It looks like we may finally be getting some moisture after a winter that was unusually warm. Less than one hundred miles north of us in Montana they have already been fighting fires. Not exactly normal for what we consider the tail end of winter. Yet, this week I can look out my window and see snow covered peaks that are steering us towards better conditions across the Cowboy state.
According to the SNOTEL data, Wyoming looks to be heading towards normal precipitation levels in most areas and mild drought in others. After a banner year for moisture and warm temperatures like what we had last year and even to some degree stretching back to the wet fall of 2013 this could be a good thing. Deer herds seem to be recovering slightly from the rough winter of 10/11 and the drought that has hit Wyoming hard the last few years.
In real world terms the type of precipitation we receive is just as important as when, especially when it comes to what we all want to hear about, antler growth. Deer and elk have shed last year’s antlers about a month ago and some are already starting to grow their new set.
Based on the late spring showers and snow flurries we have had we should see elk with average to better than average fronts in most of Wyoming. With a little rain in the later summer months we might even see good backs and long main beams. Mule Deer should carry their mass well and to that end have long tine length to compliment it in most of the Cowboy State.
However, this doesn’t mean that we won’t have areas of drought inside Wyoming. The Upper and Lower N. Platte drainages have only averaged 82% and 79% of normal precipitation, meaning the famed elk area 7 could take a hit in what is normally a premiere elk unit in our state.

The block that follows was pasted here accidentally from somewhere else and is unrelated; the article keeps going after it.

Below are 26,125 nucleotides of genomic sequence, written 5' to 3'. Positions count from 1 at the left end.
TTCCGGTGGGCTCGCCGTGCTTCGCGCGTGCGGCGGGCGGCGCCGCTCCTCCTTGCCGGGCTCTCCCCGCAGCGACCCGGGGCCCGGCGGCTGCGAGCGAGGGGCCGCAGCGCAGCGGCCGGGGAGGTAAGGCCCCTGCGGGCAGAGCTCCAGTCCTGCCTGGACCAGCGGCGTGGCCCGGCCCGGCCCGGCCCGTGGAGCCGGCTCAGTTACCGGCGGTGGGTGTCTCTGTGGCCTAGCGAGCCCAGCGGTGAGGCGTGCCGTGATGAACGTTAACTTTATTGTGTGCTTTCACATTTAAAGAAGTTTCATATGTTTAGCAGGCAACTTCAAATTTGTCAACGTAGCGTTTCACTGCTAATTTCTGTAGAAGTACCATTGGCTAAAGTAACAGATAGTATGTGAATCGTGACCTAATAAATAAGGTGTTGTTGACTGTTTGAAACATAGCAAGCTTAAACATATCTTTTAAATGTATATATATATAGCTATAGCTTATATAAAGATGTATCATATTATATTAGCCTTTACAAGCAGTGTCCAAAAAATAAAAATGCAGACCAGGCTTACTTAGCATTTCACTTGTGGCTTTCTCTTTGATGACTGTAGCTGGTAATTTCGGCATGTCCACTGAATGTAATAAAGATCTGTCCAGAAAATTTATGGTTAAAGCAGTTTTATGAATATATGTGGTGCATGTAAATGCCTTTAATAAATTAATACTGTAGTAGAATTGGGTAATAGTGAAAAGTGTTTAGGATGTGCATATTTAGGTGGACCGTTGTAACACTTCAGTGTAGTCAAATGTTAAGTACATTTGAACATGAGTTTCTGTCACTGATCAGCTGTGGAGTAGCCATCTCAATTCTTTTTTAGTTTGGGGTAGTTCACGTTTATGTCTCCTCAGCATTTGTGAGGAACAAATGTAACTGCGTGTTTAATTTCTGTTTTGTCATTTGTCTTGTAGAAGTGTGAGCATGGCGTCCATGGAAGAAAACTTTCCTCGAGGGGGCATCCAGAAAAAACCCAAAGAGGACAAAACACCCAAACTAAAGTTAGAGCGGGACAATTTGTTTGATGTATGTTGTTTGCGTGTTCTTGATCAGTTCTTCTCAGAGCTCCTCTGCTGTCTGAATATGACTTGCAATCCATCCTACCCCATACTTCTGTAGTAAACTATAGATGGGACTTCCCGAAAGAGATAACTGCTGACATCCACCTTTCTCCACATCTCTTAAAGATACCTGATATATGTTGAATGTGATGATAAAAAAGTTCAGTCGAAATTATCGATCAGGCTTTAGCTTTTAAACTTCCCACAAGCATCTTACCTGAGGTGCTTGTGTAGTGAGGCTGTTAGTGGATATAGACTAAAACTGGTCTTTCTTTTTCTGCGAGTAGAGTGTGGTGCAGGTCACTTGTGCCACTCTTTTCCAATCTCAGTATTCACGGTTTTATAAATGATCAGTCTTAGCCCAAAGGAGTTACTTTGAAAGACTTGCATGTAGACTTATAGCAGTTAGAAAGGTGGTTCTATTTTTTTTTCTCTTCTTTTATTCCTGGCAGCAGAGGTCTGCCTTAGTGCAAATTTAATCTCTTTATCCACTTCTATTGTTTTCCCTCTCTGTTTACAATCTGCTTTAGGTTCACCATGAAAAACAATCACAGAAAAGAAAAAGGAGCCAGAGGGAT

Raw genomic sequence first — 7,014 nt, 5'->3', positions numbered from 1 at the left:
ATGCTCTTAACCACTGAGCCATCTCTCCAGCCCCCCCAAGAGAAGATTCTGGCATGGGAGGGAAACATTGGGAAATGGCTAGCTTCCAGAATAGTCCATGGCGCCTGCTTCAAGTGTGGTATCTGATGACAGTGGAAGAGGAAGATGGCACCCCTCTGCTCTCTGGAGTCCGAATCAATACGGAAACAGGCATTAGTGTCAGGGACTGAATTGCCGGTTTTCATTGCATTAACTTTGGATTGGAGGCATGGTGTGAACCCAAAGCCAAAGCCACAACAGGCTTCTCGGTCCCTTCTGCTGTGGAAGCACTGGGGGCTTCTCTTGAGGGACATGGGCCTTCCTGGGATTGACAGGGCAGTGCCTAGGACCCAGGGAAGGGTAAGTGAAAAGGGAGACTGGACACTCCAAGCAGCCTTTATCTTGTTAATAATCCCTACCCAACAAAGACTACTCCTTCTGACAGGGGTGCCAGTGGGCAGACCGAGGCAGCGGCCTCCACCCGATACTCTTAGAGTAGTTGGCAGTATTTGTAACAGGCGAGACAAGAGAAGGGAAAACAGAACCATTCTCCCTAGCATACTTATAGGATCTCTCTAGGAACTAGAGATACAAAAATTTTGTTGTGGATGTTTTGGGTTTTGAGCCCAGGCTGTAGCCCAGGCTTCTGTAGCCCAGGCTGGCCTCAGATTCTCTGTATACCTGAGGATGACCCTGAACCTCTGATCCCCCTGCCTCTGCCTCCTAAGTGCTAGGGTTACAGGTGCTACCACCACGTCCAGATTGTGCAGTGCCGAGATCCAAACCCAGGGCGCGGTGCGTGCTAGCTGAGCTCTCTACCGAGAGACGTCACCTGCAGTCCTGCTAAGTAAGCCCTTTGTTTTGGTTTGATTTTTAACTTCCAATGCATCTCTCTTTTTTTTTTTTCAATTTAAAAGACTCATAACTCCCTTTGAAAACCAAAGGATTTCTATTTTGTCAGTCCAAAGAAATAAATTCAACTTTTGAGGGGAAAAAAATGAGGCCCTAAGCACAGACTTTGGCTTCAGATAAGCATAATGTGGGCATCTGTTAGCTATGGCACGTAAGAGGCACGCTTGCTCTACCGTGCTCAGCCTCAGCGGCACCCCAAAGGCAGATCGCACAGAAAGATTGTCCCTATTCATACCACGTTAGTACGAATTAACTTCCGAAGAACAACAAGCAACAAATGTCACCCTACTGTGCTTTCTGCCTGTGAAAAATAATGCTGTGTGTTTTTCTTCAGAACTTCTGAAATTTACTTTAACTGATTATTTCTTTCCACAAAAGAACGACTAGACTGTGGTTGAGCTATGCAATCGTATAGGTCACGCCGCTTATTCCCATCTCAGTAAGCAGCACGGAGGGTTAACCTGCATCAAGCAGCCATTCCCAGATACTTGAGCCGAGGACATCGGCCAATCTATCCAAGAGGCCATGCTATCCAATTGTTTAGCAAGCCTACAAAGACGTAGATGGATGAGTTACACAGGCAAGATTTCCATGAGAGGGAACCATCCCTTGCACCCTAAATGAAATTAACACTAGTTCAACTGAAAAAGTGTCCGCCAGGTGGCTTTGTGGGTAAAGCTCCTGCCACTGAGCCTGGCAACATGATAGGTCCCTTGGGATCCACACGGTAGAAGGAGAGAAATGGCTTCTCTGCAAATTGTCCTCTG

The further south towards the Colorado border you go, the better off you should be for elk and deer antler growth. The snow storm that just hammered the I-80 corridor, shutting it down for several days, has the area from Rawlins east all the way to Cheyenne sitting in much better shape than it was a month ago.
However, from Rawlins West it might be a good idea to wait for next year to burn your mule deer points in some of Wyoming’s blue chip units. The lack of precipitation there could cause weak growth on the fronts of deer and elk and I would not use my valuable points in units like that in a less than stellar year.
Montana is in rough shape and taking a look at their data, as well as the plumes of smoke that have already settled into the Powell valley from the North, it is no shock that it looks to be a tough year there. The closest zone to normal precipitation levels is the Upper Clark Fork at 80%. Wyoming has several zones well over 100% and those numbers continue to rise with the spring mountain snowfall. Montana just pushed to these numbers with recent storms and is going to really struggle to meet normal conditions, even with a few more storms.
The northwest and southwest corners of the state are in particularly rough condition. The Madison area is sitting at 63% of normals and Kootenai and Lower Clark Fork haven’t even broken the 60% of normal mark. If you drew a limited entry tag in Montana or are planning to take advantage of their OTC options, adjust your antler expectations accordingly. It could be a rough season!